NASA and its members have long advocated for improvements to the university’s operations to make them more effective, and for changes that address complicating and unnecessary layers in a variety of university processes. Staff participation, input, and buy-in to this proposed plan is vital to its success, so it is deeply concerning to us that NASA has not yet been included in any of the planning groups or committees, and we trust the university’s leadership will correct this oversight. We recognize that although change is always difficult the incoming president is attempting to present a vision which he believes will build a resilient institution for the future. As we move forward, NASA will continue to listen to our members and bring forward their concerns, priorities, and ideas.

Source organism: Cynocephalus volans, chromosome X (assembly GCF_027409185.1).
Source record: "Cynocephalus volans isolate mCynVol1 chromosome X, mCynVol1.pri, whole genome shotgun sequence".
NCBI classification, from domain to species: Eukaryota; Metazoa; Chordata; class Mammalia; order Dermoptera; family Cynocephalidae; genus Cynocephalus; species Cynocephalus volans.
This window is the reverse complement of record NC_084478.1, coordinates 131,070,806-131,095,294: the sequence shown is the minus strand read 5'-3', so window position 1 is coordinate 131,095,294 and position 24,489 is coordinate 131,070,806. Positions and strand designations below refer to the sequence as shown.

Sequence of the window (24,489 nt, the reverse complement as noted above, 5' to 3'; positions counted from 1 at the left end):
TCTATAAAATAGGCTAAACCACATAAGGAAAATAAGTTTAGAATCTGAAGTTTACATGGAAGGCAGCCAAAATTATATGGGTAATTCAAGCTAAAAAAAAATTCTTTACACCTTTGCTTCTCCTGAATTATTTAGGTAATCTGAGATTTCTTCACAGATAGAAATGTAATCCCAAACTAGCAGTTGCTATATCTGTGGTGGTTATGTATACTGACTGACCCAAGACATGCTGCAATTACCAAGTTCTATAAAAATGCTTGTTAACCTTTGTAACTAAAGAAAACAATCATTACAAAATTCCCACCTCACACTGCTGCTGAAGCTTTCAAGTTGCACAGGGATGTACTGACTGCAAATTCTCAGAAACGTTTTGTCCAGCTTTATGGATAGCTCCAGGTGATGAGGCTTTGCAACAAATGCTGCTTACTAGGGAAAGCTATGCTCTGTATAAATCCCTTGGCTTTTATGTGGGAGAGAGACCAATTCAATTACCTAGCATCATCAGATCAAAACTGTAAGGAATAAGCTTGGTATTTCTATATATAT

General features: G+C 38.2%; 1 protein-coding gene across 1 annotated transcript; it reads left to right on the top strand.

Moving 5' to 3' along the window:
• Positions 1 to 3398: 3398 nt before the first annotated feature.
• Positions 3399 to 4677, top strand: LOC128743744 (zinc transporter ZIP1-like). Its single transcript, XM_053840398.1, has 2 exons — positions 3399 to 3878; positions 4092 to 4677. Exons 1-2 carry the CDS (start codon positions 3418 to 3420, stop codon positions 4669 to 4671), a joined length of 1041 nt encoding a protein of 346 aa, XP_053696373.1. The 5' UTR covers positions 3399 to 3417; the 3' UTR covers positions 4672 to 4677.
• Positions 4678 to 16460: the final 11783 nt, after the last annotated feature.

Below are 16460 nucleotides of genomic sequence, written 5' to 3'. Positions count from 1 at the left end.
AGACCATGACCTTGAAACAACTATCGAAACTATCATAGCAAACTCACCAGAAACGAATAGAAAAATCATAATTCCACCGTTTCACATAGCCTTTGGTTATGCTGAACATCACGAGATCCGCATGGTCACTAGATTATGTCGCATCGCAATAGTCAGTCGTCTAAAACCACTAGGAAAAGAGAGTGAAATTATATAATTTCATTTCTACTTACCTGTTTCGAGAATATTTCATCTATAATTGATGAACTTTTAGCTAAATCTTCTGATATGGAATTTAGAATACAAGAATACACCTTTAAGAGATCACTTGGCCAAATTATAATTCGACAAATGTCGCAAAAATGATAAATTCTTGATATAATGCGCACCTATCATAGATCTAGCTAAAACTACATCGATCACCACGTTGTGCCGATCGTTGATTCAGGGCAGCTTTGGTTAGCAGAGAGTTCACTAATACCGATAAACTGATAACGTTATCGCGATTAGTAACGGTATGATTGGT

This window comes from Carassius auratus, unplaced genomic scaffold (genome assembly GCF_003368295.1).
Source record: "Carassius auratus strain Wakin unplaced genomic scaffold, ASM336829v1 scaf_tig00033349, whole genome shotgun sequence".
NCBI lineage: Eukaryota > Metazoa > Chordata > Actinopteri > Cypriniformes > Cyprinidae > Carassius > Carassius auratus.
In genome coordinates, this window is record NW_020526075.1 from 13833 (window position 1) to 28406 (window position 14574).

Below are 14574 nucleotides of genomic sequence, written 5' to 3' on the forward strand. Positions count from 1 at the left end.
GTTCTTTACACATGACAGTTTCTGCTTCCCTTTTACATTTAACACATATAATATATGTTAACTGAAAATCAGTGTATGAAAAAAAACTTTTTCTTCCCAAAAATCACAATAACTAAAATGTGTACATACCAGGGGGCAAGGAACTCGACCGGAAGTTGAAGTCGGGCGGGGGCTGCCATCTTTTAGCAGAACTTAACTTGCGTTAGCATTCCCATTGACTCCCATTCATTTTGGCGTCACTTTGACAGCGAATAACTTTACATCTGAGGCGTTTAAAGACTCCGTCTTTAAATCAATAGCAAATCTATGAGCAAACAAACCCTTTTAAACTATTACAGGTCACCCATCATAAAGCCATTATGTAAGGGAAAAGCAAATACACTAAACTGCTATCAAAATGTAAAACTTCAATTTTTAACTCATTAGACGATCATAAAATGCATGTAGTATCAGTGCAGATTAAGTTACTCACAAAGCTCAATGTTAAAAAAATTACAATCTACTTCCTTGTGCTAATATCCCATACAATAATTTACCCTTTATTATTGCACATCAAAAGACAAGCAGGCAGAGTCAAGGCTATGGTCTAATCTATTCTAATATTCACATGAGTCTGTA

NASA is committed to uplifting the voices of support staff throughout this process, emphasizing the vital work that NASA members do across our campuses, and advocating for each and every one of you. The value that support staff bring to the university is profound, and the university’s ability to be successful is tightly woven into the work that you do.
I welcome your concerns, reaction, and feedback on the university's plan. Please don't hesitate to email me to share your thoughts.